ED Collabitat

UMSL education seniors Jessica Reimer and Drew Muersch (right) watch a stop-motion animation while David Callahan, a representative of the St. Louis Science Center, looks on. (Photos by August Jennewein)

The University of Missouri–St. Louis ED Collabitat grand opening on Sept. 30 featured programmable robots, Tesla coils, custom-made stop-motion videos, local entrepreneurs and one preserved human brain. Participants explored how scientific and creative pedagogical strategies nurture collaboration among educators, innovators and community leaders.

The ED Collabitat is both a way of thinking and a space where students, faculty and community can come together to collaborate on projects, conceive programs to solve problems and renew education structures and cultures, said Ralph Córdova, executive creative director and lead researcher at the ED Collabitat.

Córdova believes the unions formed between teachers and community leaders will yield solutions to everyday academic and social challenges that elementary and post-secondary schools face such as attendance, literacy and transportation.

“We guide educators through a process called ‘Discovery Mapping,’” Córdova said. “The first phase is exploring the problem and recognizing different points of view. The second phase is envisioning radical solutions while deferring judgment. After ideas are sorted and classified, the educators move onto phase three where a prototype of the new curriculum design or technology is created and tested for failure or success. Instead of following one-size-fits-all advice from a book or program, educators are encouraged to find answers for their unique environment and situation.”

College of Education Assistant Dean Kathleen Fink asserts that the ED Collabitat’s partnerships with major businesses, successful entrepreneurs and start-up companies will revolutionize curricula across the nation.

“Many entrepreneurs, creative thinkers and problem solvers have ideas for education, but as non-educators, they often need a clearer understanding of how students learn,” Fink said. “A faculty member or graduate student can discern if an inventor’s ideas align with what we know about how kids learn. So a great product like Bloxels, that teaches kids programming through intuitive video game design, could be more finely tuned and become an even better educational tool.”


College of Education Dean Carole Basile (left) and Maureen Hergenroether, leader of Corporate Philanthropy at MasterCard, present the ED Collabitat’s Create strand.

So far, the ED Collabitat has attracted the attention of corporations such as MasterCard, whose generosity has made the the ED Collabitat’s Edpreneurs in Residence program possible. Program participants will present innovative ideas aimed at refreshing educational settings. Representatives of UMSL and MasterCard will serve as mentors. If accepted, the idea will undergo product testing, and the candidate will receive $1,500-$2,000 in seed money.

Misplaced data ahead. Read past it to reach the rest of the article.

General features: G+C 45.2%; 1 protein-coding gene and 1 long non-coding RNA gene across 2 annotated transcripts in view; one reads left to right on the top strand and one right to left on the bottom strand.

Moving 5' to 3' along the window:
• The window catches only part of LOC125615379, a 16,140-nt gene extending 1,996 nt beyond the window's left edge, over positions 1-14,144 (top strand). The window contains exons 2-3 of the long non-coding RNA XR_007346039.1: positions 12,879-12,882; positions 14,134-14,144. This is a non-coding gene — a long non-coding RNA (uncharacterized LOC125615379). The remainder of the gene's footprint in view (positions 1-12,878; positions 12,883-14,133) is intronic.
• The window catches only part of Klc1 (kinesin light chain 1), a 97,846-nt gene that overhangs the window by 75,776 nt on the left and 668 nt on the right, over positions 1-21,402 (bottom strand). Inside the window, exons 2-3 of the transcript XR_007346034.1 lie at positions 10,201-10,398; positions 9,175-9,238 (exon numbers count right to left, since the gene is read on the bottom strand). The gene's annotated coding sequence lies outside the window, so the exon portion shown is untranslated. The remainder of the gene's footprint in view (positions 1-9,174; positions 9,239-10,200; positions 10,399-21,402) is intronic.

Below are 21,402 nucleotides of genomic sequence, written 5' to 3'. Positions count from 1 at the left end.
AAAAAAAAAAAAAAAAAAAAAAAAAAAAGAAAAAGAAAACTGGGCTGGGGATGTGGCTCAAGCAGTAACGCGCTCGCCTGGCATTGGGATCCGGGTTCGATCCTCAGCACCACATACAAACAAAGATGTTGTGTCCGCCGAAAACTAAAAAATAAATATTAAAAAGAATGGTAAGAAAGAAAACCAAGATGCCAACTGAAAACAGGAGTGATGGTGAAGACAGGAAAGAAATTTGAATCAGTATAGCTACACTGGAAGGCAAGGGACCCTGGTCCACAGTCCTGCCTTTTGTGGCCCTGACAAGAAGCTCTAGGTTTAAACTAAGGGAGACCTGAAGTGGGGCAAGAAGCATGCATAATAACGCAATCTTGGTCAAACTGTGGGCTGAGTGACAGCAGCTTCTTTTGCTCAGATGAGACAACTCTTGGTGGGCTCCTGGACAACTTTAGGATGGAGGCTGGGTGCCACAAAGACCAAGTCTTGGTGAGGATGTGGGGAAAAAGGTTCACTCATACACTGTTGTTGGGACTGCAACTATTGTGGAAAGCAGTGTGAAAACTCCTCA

As described by Córdova, the Edpreneur program presented by MasterCard is part of the ED Collabitat’s “Create” strand. ED Collabitat is also composed of the “Explore” and “Design and Build” strands, which will host a variety of programs.

“ED Collabitat is such an exciting concept,” said Maureen Hergenroether leader of Corporate Philanthropy and Citizenship at MasterCard. “MasterCard is proud to team up with UMSL to help teachers make education more innovative, ignite creativity and encourage collaboration among students. With MasterCard’s commitment to innovation and inclusiveness, ED Collabitat was a natural fit and our employees are really looking forward to working closely with the programs.”

UMSL education senior Drew Muersch and education alumna Alex Callahan expect to make great use of the new initiatives.

“I think it’s cool that the deans and professors are teaching us how to collaborate and work together,” Muersch said. “It’s nice that we’ll have this space to practice before moving on to our real jobs.”

Having recently graduated from UMSL, Callahan fully understands the need for cooperation in school systems.

“The ideas people are bringing to the table here will help educators improve their practice, which is what it’s all about. We often consider what the kids need or where they could improve without thinking about the teachers, too,” Callahan said.

Dean of the College of Education Carole Basile believes the ED Collabitat will change local and national schools for the better.

“The ED Collabitat engages those outside of education as thought partners in helping to solve education issues from differing disciplinary lenses. Nationally, there is nothing like it and we hope that the EC can be a prototype to push on new thinking about what change in education can look like,” Basile said.

The UMSL Experience

Ron Austin

Ron Austin